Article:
The fall of Andrew Cuomo

Andrew Cuomo has been ravaged by sexual harassment allegations and false reporting of nursing home deaths.

Chris Rank; Wikipedia

Andrew Cuomo has been ravaged by sexual harassment allegations and false reporting of nursing home deaths.

Sid Sharma, Feature Editor


New York Governor Andrew Cuomo was put into the national spotlight for his leadership during his state’s fight against COVID-19. One year later, however, allegations of sexual harassment and false reporting have tarnished his public image.

Cuomo has been accused of sexual harassment and innappropriate advances by several women that are current and former employees of his administration. Charlotte Bennett is a 25-year-old former aid to the governor, and she told the New York Times that he had asked her about her sex life and whether she had ever had sex with older men.

Another former aide Linsey Boylan spoke out against Cuomo. In an online essay, she claimed that Cuomo asked her to play strip poker during a flight in 2017 and even kissed her on the lips in 2018. Cuomo’s office, however, has denied these allegations.

Cuomo apologized to these women in a public statement. “I now understand that I acted in a way that made people feel uncomfortable. It was unintentional and I truly and deeply apologize for it,” he said in a press conference on March 3. While he said he felt awful for these women he added that “[he] never touched anyone inappropriately.”

The governor has also been ravaged by his inaccurate reporting of nursing home deaths in New York. Last Spring, Cuomo launched a requirement to send recovered COVID-19 residents back into nursing homes. His critics believed that this policy led to an increase in virus related deaths in nursing homes, but the State Health Department found this claim to be false.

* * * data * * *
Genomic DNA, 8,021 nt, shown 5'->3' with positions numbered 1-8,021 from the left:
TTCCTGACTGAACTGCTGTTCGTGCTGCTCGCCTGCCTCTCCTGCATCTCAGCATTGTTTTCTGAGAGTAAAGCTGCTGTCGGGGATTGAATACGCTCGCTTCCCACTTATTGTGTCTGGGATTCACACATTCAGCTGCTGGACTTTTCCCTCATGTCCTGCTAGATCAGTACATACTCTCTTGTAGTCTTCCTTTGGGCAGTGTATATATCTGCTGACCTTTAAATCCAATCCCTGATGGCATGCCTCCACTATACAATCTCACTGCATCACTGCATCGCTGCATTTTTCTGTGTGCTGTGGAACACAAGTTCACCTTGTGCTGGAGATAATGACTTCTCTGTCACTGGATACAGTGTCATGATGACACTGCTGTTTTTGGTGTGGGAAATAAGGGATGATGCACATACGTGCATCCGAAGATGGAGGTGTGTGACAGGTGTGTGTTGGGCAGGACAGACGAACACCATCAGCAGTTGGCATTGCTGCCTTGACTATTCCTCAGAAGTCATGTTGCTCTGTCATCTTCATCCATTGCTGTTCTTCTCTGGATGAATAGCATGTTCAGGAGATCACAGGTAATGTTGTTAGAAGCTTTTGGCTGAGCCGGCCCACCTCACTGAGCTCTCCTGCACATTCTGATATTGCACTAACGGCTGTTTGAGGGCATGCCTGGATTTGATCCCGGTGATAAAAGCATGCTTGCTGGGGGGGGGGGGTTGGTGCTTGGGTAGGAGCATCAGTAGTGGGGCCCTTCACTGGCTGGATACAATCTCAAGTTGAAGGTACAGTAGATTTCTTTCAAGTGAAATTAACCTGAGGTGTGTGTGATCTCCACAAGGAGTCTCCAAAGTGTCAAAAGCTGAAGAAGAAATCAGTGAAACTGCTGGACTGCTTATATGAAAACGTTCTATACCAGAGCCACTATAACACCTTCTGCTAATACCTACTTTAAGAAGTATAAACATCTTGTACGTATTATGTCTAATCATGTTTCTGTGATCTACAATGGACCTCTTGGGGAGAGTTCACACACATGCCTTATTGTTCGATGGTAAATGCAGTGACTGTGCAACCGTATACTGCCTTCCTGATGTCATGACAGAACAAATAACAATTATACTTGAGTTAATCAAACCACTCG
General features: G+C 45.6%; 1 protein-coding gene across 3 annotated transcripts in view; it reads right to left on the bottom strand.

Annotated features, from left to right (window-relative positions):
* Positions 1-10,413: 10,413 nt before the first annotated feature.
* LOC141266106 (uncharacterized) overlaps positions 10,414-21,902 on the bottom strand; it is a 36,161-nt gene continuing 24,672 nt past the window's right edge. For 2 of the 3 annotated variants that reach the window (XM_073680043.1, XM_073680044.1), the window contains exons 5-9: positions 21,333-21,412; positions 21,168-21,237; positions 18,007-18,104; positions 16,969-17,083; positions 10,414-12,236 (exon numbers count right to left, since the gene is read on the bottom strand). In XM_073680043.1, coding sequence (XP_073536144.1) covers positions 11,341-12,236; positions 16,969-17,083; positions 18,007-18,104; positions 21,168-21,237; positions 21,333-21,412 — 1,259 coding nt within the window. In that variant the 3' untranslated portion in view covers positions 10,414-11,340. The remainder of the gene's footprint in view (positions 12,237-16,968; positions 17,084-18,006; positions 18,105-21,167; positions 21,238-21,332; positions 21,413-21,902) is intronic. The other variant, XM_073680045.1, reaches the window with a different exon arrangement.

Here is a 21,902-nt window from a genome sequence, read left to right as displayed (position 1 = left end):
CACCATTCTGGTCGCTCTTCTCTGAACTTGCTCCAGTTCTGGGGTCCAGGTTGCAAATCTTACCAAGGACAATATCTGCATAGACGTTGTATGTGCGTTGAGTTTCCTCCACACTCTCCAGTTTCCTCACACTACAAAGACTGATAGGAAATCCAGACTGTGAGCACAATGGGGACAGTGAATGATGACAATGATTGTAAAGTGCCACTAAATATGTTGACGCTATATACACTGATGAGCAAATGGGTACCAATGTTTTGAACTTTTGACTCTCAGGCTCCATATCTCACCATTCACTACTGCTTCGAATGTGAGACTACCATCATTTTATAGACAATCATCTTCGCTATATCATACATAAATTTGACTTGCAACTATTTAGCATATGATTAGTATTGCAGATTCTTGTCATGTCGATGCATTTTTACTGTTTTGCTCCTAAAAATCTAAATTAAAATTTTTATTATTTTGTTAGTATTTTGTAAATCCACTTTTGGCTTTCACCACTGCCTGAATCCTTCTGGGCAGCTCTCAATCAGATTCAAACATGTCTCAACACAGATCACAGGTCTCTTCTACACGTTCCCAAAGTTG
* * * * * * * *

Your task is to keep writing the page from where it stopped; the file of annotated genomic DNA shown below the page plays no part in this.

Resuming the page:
The State Health Department, however, found that his administration inaccurately counted the number of COVID-19 related deaths in nursing homes. The department’s data for the number of fatalities was 50 percent higher than what was reported by the Cuomo administration. 

In January, New York Attorney General Letitia James reported that the administration undercounted covid related deaths in nursing homes by several thousand.

PV Alumnus Kadin Kruse believes the public should look beyond past media portrayals of Cuomo and focus on these women’s stories and his misleading reporting. “We have to look forward and determine what kind of people we want in office. I’d much rather have honest people in office rather than politicians trying to protect their public image through lying,” he stated.

On March 11, the State Assembly announced that it would open an impeachment inquiry into Governor Cuomo’s sexual harassment allegations and his false reporting of COVID-19 related deaths in nursing homes. This is a bipartisan effort to bring accountability in the midst of a divided nation.

Kruse supports the bipartisan effort of investigating Cuomo’s alleged misconduct in office. “This is not a political investigation but rather an investigation into the morals of the man. We need public servants who are willing to tell the truth because that is what this country needs,” he said.

Cuomo will not resign despite growing calls to do so from democrats and republicans. Senior Emad Haque believes that it is vital to hold all politicians accountable. “We have to let go of our political views and amplify these women’s voices. It’s important that we have people of good will in public office,” he commented.

Once seen as the leader this nation needed during the pandemic has now turned into the leader in question. Governor Cuomo’s sexual harassment allegations and false reporting is leading to the fall of his political career. It also encourages a divided nation to consider what this country needs: listening to women’s stories and finding the truth.